MELBOURNE, Australia (AP) — Tiger Woods' first scheduled appearance in Australia since 1998 is already paying dividends for Australian Masters organizers.
Tournament officials said Friday that premium grandstand seating on the 18th hole had sold out for every day of the Nov. 12-15 tournament at Kingston Heath.
All daily passes have been purchased for Friday's second round, and less than 10 percent of daily passes for Sunday's fourth round remain to be sold. Organizers have placed a limit of 20,000 spectators per day on the course due to ensure high security.
The Victorian state government, which is contributing to Woods' reported $3 million appearance fee, welcomed the news of the ticket surge.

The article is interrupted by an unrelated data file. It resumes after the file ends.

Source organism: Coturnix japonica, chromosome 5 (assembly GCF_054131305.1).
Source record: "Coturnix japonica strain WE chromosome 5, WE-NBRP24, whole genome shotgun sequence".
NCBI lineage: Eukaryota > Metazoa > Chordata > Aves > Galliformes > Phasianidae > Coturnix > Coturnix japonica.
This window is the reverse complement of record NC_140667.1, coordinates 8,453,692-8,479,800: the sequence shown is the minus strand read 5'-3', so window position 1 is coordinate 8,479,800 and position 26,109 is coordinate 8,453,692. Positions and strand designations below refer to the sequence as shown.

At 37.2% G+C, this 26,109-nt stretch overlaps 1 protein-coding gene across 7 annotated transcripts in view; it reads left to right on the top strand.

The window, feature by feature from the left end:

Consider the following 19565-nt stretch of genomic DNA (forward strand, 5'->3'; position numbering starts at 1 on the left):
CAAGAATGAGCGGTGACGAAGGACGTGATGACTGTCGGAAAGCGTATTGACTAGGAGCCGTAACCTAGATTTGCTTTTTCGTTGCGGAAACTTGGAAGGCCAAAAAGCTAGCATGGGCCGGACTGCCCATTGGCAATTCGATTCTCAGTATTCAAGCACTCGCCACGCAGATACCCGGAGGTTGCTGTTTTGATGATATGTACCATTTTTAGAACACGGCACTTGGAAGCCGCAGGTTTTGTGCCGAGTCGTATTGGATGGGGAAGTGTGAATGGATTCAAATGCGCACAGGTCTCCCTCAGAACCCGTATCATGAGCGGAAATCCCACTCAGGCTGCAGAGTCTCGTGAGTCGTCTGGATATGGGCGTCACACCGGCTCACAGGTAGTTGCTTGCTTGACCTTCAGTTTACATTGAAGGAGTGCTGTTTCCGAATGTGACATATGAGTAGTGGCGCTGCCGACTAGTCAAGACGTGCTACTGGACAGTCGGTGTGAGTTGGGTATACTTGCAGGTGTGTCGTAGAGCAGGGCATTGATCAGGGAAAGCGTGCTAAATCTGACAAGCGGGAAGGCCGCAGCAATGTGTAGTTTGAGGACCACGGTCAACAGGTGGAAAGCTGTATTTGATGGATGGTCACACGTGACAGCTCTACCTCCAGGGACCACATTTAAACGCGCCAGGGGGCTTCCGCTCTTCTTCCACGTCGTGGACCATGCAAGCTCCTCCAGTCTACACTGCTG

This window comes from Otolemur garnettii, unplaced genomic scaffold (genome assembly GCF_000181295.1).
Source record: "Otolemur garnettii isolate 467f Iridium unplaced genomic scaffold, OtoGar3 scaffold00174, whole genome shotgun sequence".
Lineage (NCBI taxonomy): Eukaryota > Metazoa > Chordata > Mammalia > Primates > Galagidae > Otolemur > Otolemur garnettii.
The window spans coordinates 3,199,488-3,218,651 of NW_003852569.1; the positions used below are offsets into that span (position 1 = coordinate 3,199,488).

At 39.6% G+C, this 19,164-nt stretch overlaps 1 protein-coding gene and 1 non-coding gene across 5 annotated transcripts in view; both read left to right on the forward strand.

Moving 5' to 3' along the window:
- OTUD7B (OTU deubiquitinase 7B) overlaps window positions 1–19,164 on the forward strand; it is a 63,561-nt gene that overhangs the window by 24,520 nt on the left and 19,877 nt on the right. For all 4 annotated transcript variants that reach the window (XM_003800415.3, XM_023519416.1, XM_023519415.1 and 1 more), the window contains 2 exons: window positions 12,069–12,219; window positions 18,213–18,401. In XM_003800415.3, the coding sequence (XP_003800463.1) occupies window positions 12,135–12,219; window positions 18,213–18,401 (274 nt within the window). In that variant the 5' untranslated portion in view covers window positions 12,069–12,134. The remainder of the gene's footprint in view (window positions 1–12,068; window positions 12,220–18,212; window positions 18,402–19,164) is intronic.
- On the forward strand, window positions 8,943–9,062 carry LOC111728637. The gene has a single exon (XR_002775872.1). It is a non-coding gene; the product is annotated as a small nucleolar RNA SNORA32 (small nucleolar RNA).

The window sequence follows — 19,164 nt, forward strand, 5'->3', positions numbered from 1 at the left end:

"Melbourne is the only place fans will see the world's greatest golfer compete in Australia for some time so I'm not surprised at the unprecedented level of interest," state Premier John Brumby said. "Thousands of tickets have been sold to interstate and overseas tourists who will come to Melbourne helping to boost tourism and securing jobs for Victorians."
It will be Woods' fourth tournament appearance Down Under and first since the 1998 Presidents Cup, when the U.S. lost to the International team at Royal Melbourne.
His first visit was at the 1996 Australian Open on The Australian course in Sydney, where Woods finished tied for fifth, 12 strokes behind winner Greg Norman. He played in the 1997 Australian Masters at Hungtingdale in Melbourne, where he finished tied for eighth in the event, seven shots behind winner Peter Lonard of Australia.